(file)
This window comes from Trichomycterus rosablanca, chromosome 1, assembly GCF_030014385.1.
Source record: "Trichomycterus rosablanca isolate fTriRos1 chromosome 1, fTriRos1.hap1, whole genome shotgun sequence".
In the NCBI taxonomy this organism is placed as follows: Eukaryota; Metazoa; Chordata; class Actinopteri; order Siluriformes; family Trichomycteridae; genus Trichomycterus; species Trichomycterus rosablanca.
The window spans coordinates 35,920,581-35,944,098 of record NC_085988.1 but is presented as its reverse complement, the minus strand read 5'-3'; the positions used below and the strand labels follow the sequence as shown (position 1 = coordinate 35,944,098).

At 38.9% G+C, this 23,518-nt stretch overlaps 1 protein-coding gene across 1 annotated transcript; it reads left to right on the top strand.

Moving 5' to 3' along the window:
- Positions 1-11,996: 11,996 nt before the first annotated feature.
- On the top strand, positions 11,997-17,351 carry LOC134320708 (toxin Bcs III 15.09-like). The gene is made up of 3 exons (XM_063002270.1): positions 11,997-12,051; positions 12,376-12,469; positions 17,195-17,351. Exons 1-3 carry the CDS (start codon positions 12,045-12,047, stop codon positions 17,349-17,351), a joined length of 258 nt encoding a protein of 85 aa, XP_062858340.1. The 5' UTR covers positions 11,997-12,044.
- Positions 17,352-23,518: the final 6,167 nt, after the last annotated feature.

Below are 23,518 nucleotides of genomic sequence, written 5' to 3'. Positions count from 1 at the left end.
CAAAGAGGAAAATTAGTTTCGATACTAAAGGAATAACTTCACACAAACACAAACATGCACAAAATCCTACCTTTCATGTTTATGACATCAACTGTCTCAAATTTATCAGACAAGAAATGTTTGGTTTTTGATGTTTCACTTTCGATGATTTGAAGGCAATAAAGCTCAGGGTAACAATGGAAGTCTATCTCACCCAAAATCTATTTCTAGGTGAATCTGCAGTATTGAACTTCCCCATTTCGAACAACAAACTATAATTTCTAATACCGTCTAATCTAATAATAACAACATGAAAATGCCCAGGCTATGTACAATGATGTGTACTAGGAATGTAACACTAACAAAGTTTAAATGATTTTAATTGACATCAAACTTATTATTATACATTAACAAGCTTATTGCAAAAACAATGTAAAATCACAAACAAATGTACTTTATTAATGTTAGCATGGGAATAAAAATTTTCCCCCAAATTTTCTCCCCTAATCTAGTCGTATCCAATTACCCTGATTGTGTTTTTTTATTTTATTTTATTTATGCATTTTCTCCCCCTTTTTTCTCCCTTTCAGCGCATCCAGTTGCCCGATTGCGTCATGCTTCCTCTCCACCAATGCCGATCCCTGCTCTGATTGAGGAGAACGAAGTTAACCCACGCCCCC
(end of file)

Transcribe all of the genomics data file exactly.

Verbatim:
This window comes from Trichomycterus rosablanca, chromosome 1, assembly GCF_030014385.1.
Source record: "Trichomycterus rosablanca isolate fTriRos1 chromosome 1, fTriRos1.hap1, whole genome shotgun sequence".
In the NCBI taxonomy this organism is placed as follows: Eukaryota; Metazoa; Chordata; class Actinopteri; order Siluriformes; family Trichomycteridae; genus Trichomycterus; species Trichomycterus rosablanca.
The window spans coordinates 35,920,581-35,944,098 of record NC_085988.1 but is presented as its reverse complement, the minus strand read 5'-3'; the positions used below and the strand labels follow the sequence as shown (position 1 = coordinate 35,944,098).

At 38.9% G+C, this 23,518-nt stretch overlaps 1 protein-coding gene across 1 annotated transcript; it reads left to right on the top strand.

Moving 5' to 3' along the window:
- Positions 1-11,996: 11,996 nt before the first annotated feature.
- On the top strand, positions 11,997-17,351 carry LOC134320708 (toxin Bcs III 15.09-like). The gene is made up of 3 exons (XM_063002270.1): positions 11,997-12,051; positions 12,376-12,469; positions 17,195-17,351. Exons 1-3 carry the CDS (start codon positions 12,045-12,047, stop codon positions 17,349-17,351), a joined length of 258 nt encoding a protein of 85 aa, XP_062858340.1. The 5' UTR covers positions 11,997-12,044.
- Positions 17,352-23,518: the final 6,167 nt, after the last annotated feature.

Below are 23,518 nucleotides of genomic sequence, written 5' to 3'. Positions count from 1 at the left end.
CAAAGAGGAAAATTAGTTTCGATACTAAAGGAATAACTTCACACAAACACAAACATGCACAAAATCCTACCTTTCATGTTTATGACATCAACTGTCTCAAATTTATCAGACAAGAAATGTTTGGTTTTTGATGTTTCACTTTCGATGATTTGAAGGCAATAAAGCTCAGGGTAACAATGGAAGTCTATCTCACCCAAAATCTATTTCTAGGTGAATCTGCAGTATTGAACTTCCCCATTTCGAACAACAAACTATAATTTCTAATACCGTCTAATCTAATAATAACAACATGAAAATGCCCAGGCTATGTACAATGATGTGTACTAGGAATGTAACACTAACAAAGTTTAAATGATTTTAATTGACATCAAACTTATTATTATACATTAACAAGCTTATTGCAAAAACAATGTAAAATCACAAACAAATGTACTTTATTAATGTTAGCATGGGAATAAAAATTTTCCCCCAAATTTTCTCCCCTAATCTAGTCGTATCCAATTACCCTGATTGTGTTTTTTTATTTTATTTTATTTATGCATTTTCTCCCCCTTTTTTCTCCCTTTCAGCGCATCCAGTTGCCCGATTGCGTCATGCTTCCTCTCCACCAATGCCGATCCCTGCTCTGATTGAGGAGAACGAAGTTAACCCACGCCCCC